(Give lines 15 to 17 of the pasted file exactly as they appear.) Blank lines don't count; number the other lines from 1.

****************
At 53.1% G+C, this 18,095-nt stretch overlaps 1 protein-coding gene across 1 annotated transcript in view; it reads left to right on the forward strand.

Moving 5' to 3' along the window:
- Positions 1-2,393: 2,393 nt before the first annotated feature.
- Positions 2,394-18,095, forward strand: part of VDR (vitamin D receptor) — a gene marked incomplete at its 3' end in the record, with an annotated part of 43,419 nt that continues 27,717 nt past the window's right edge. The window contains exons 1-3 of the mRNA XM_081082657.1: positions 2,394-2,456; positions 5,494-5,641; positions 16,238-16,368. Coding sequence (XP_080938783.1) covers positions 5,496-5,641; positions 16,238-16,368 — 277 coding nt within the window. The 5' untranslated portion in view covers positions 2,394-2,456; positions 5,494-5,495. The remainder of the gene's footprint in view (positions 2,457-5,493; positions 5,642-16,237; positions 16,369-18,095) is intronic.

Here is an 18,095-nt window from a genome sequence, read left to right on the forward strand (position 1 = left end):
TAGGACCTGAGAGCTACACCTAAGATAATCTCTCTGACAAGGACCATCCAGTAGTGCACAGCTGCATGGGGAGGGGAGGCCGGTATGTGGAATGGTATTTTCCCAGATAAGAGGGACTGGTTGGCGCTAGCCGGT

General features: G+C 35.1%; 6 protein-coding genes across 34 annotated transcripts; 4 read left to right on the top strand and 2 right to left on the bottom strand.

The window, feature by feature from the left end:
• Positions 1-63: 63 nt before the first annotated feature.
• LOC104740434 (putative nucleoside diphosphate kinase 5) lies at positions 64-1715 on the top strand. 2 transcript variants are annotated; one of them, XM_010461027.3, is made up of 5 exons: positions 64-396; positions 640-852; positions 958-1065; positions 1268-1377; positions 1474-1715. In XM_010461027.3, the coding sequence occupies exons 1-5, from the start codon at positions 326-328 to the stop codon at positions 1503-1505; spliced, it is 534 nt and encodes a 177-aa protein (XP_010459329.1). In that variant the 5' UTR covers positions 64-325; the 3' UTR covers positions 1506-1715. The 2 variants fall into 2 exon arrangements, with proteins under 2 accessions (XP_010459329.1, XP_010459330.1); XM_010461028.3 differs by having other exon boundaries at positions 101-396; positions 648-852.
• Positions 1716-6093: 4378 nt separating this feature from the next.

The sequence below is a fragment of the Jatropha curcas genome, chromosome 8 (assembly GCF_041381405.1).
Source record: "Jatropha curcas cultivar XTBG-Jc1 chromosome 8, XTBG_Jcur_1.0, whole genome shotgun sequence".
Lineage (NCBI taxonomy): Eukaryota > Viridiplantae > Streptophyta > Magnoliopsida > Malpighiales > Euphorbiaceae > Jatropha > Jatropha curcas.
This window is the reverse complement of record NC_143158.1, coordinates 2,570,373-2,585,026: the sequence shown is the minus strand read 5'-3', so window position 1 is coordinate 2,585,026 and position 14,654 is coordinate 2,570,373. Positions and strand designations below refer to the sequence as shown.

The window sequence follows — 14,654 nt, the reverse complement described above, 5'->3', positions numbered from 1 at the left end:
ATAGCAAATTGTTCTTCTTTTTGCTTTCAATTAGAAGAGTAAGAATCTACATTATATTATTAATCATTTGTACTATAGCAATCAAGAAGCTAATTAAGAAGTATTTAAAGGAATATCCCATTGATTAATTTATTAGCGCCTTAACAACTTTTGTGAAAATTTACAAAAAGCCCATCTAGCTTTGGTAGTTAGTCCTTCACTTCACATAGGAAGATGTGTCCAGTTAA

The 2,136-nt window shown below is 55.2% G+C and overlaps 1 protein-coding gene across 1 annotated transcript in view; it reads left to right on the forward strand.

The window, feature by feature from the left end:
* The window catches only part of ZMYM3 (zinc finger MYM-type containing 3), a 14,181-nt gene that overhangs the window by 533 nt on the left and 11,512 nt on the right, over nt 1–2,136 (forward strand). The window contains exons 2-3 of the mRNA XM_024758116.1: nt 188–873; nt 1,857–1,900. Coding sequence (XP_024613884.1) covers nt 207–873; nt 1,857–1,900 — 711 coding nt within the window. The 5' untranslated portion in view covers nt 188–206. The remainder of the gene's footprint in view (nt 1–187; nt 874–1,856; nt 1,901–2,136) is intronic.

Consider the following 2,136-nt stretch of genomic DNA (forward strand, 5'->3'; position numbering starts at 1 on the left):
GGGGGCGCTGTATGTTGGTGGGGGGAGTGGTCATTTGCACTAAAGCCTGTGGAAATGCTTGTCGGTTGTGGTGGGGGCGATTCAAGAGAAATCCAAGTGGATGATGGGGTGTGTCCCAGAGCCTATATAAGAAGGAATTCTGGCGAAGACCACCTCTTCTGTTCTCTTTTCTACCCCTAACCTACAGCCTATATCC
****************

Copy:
This window is the reverse complement of record NC_143158.1, coordinates 2,570,373-2,585,026: the sequence shown is the minus strand read 5'-3', so window position 1 is coordinate 2,585,026 and position 14,654 is coordinate 2,570,373. Positions and strand designations below refer to the sequence as shown.

The window sequence follows — 14,654 nt, the reverse complement described above, 5'->3', positions numbered from 1 at the left end:
ATAGCAAATTGTTCTTCTTTTTGCTTTCAATTAGAAGAGTAAGAATCTACATTATATTATTAATCATTTGTACTATAGCAATCAAGAAGCTAATTAAGAAGTATTTAAAGGAATATCCCATTGATTAATTTATTAGCGCCTTAACAACTTTTGTGAAAATTTACAAAAAGCCCATCTAGCTTTGGTAGTTAGTCCTTCACTTCACATAGGAAGATGTGTCCAGTTAA